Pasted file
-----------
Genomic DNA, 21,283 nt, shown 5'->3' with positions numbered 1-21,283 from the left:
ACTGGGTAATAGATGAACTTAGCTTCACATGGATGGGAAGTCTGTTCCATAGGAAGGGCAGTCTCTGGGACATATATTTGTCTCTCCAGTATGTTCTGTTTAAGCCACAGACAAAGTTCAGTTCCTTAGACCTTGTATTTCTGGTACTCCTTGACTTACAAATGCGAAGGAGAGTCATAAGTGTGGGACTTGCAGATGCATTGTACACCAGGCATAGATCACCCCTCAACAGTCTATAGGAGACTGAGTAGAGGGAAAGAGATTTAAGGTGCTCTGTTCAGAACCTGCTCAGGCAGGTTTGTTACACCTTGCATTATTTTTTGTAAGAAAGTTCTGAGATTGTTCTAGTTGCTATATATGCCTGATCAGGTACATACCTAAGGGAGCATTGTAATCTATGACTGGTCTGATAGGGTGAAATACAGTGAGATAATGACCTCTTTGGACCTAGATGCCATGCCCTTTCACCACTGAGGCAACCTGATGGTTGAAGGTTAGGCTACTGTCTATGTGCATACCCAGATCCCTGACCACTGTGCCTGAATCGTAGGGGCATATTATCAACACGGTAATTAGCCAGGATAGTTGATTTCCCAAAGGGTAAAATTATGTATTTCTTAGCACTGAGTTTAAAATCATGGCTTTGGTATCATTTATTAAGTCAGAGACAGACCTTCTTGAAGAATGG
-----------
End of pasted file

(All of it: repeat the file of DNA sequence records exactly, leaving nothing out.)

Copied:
Genomic DNA, 21,283 nt, shown 5'->3' with positions numbered 1-21,283 from the left:
ACTGGGTAATAGATGAACTTAGCTTCACATGGATGGGAAGTCTGTTCCATAGGAAGGGCAGTCTCTGGGACATATATTTGTCTCTCCAGTATGTTCTGTTTAAGCCACAGACAAAGTTCAGTTCCTTAGACCTTGTATTTCTGGTACTCCTTGACTTACAAATGCGAAGGAGAGTCATAAGTGTGGGACTTGCAGATGCATTGTACACCAGGCATAGATCACCCCTCAACAGTCTATAGGAGACTGAGTAGAGGGAAAGAGATTTAAGGTGCTCTGTTCAGAACCTGCTCAGGCAGGTTTGTTACACCTTGCATTATTTTTTGTAAGAAAGTTCTGAGATTGTTCTAGTTGCTATATATGCCTGATCAGGTACATACCTAAGGGAGCATTGTAATCTATGACTGGTCTGATAGGGTGAAATACAGTGAGATAATGACCTCTTTGGACCTAGATGCCATGCCCTTTCACCACTGAGGCAACCTGATGGTTGAAGGTTAGGCTACTGTCTATGTGCATACCCAGATCCCTGACCACTGTGCCTGAATCGTAGGGGCATATTATCAACACGGTAATTAGCCAGGATAGTTGATTTCCCAAAGGGTAAAATTATGTATTTCTTAGCACTGAGTTTAAAATCATGGCTTTGGTATCATTTATTAAGTCAGAGACAGACCTTCTTGAAGAATGG